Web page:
Booklovers who read e-books know that there are a few ways that digital reads are very different from ink and paper books. At the top of the list is that most e-books are more difficult to share and move across e-reading devices. These days, Digital Rights Management — commonly known as DRM — software, protects most e-books. However, DRM is not particularly popular with readers some e-publishing ventures are opting to skip the form of protection entirely. Thus the GiantSteps Media Technology Strategies is proposing that the International Digital Publishing Forum (IDPF) look at ways to revolutionize the way that digital content is protected by finding a middle ground between DRM and no protection at all.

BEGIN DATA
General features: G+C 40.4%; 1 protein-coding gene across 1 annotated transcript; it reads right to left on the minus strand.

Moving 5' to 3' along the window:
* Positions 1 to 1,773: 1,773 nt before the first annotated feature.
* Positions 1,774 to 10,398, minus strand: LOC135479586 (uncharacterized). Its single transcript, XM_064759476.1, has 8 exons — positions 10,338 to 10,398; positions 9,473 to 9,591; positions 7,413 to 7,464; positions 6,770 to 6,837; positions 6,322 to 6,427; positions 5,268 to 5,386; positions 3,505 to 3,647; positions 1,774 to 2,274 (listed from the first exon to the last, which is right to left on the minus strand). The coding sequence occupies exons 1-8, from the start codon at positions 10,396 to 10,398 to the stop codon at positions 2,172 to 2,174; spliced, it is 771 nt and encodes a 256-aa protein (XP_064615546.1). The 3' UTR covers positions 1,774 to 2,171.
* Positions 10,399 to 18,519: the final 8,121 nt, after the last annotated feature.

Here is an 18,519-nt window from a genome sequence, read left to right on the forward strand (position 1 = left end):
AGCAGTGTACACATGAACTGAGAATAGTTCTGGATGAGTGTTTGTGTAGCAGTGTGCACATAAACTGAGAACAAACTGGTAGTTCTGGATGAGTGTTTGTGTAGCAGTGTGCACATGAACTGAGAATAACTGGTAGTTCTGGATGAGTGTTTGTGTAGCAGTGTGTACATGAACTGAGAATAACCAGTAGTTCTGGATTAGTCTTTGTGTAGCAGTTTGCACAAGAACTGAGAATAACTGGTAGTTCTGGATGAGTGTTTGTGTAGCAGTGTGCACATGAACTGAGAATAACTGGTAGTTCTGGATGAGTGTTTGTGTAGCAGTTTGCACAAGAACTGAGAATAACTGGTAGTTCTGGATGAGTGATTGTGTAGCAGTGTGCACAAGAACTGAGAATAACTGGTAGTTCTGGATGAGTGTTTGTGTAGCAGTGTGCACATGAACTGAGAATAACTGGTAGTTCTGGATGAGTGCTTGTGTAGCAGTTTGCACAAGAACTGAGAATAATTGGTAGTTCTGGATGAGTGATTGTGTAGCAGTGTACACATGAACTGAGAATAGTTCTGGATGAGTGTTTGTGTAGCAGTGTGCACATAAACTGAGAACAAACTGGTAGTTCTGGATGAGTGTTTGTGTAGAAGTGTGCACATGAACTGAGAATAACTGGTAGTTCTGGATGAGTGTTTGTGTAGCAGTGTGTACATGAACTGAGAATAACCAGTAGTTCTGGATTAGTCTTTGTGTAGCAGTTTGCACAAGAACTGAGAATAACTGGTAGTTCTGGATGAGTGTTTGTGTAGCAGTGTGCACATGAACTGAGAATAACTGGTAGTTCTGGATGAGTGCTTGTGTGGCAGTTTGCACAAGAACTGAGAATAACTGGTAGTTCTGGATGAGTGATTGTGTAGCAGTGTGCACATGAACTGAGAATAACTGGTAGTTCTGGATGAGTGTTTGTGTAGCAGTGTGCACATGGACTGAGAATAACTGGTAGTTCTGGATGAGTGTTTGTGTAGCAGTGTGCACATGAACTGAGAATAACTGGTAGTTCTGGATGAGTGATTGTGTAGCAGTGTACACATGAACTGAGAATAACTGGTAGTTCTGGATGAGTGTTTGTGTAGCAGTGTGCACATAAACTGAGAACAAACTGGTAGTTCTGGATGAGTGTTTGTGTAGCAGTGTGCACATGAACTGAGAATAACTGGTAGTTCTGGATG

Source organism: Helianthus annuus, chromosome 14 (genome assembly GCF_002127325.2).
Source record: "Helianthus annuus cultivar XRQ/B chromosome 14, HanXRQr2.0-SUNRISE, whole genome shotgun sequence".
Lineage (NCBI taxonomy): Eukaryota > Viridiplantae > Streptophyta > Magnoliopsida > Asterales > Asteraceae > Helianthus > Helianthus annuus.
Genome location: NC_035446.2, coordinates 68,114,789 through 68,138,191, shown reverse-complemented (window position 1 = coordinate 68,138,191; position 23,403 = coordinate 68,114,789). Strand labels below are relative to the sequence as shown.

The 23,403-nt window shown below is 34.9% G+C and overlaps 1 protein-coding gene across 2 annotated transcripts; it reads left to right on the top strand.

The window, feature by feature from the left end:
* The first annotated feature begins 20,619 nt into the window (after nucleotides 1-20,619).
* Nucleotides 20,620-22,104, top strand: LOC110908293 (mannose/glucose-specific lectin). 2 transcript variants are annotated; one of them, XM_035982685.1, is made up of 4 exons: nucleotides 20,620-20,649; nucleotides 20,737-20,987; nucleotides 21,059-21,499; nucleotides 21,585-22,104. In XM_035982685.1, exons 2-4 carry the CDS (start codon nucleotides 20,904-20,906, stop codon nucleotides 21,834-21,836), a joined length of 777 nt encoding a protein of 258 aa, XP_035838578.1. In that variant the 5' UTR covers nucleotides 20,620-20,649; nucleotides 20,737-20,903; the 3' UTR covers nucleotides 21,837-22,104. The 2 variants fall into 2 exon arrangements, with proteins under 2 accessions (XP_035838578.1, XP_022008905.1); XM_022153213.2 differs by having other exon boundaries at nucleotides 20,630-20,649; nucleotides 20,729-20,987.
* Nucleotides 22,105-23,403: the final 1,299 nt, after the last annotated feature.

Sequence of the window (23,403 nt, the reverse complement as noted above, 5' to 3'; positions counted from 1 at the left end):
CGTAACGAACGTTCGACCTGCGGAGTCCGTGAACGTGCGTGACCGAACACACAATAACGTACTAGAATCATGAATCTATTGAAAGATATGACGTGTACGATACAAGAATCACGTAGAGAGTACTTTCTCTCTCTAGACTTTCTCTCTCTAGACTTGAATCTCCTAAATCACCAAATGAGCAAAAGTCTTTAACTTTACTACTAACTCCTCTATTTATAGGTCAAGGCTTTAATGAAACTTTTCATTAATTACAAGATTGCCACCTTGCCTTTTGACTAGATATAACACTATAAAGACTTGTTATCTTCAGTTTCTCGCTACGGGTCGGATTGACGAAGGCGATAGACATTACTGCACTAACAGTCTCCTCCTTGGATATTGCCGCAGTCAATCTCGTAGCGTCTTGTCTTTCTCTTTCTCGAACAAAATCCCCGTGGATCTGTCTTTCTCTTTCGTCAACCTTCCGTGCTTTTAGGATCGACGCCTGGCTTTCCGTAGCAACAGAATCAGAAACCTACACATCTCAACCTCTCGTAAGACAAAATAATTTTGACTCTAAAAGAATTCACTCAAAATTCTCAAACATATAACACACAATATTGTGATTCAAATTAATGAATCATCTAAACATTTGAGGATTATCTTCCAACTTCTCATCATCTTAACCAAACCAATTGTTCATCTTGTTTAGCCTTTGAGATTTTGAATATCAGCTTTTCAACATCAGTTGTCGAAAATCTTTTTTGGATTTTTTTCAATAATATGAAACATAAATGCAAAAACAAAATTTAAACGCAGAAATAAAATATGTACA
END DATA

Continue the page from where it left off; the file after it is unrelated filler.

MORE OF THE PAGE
DRM technology limits how digital content or devices are used, working to make sure that those uses are within the guidelines or parameters set by the company that sold the content to a user. DRM is mostly in place to stop piracy, the illegal act of copyright infringement, and preserve artistic control. However, this is not just an issue that affects those who download illegally, the Electronic Frontier Foundation has some really great examples of when you might run into problems with DRM: